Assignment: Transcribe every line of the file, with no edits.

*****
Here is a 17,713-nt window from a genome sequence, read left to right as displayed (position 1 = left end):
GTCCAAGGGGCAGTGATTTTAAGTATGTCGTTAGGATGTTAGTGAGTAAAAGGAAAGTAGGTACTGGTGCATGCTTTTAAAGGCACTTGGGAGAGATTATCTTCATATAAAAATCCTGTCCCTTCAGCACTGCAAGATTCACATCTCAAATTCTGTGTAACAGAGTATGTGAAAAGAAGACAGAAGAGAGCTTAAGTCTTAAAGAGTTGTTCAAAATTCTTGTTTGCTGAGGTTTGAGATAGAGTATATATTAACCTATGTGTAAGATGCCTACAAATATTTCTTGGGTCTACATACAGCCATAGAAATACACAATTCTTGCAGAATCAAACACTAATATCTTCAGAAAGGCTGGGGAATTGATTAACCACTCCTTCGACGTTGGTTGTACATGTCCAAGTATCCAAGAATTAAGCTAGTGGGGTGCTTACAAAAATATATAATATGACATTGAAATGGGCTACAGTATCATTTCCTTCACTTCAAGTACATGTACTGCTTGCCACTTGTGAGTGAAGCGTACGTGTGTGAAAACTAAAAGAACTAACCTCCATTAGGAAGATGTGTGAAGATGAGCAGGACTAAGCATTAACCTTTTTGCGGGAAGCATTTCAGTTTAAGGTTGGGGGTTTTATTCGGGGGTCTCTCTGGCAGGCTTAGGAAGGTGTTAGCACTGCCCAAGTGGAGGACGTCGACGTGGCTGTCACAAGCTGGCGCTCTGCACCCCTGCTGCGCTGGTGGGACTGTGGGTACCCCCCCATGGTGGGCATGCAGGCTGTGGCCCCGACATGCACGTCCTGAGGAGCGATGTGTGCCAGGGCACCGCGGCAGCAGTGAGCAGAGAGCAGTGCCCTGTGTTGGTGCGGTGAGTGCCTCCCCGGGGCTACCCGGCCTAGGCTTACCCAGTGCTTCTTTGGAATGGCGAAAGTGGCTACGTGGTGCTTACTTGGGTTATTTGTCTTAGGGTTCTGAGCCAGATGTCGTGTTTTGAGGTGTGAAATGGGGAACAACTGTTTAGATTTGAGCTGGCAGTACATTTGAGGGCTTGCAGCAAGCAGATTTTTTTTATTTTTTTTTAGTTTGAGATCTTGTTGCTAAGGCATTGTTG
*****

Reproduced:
Here is a 17,713-nt window from a genome sequence, read left to right as displayed (position 1 = left end):
GTCCAAGGGGCAGTGATTTTAAGTATGTCGTTAGGATGTTAGTGAGTAAAAGGAAAGTAGGTACTGGTGCATGCTTTTAAAGGCACTTGGGAGAGATTATCTTCATATAAAAATCCTGTCCCTTCAGCACTGCAAGATTCACATCTCAAATTCTGTGTAACAGAGTATGTGAAAAGAAGACAGAAGAGAGCTTAAGTCTTAAAGAGTTGTTCAAAATTCTTGTTTGCTGAGGTTTGAGATAGAGTATATATTAACCTATGTGTAAGATGCCTACAAATATTTCTTGGGTCTACATACAGCCATAGAAATACACAATTCTTGCAGAATCAAACACTAATATCTTCAGAAAGGCTGGGGAATTGATTAACCACTCCTTCGACGTTGGTTGTACATGTCCAAGTATCCAAGAATTAAGCTAGTGGGGTGCTTACAAAAATATATAATATGACATTGAAATGGGCTACAGTATCATTTCCTTCACTTCAAGTACATGTACTGCTTGCCACTTGTGAGTGAAGCGTACGTGTGTGAAAACTAAAAGAACTAACCTCCATTAGGAAGATGTGTGAAGATGAGCAGGACTAAGCATTAACCTTTTTGCGGGAAGCATTTCAGTTTAAGGTTGGGGGTTTTATTCGGGGGTCTCTCTGGCAGGCTTAGGAAGGTGTTAGCACTGCCCAAGTGGAGGACGTCGACGTGGCTGTCACAAGCTGGCGCTCTGCACCCCTGCTGCGCTGGTGGGACTGTGGGTACCCCCCCATGGTGGGCATGCAGGCTGTGGCCCCGACATGCACGTCCTGAGGAGCGATGTGTGCCAGGGCACCGCGGCAGCAGTGAGCAGAGAGCAGTGCCCTGTGTTGGTGCGGTGAGTGCCTCCCCGGGGCTACCCGGCCTAGGCTTACCCAGTGCTTCTTTGGAATGGCGAAAGTGGCTACGTGGTGCTTACTTGGGTTATTTGTCTTAGGGTTCTGAGCCAGATGTCGTGTTTTGAGGTGTGAAATGGGGAACAACTGTTTAGATTTGAGCTGGCAGTACATTTGAGGGCTTGCAGCAAGCAGATTTTTTTTATTTTTTTTTAGTTTGAGATCTTGTTGCTAAGGCATTGTTG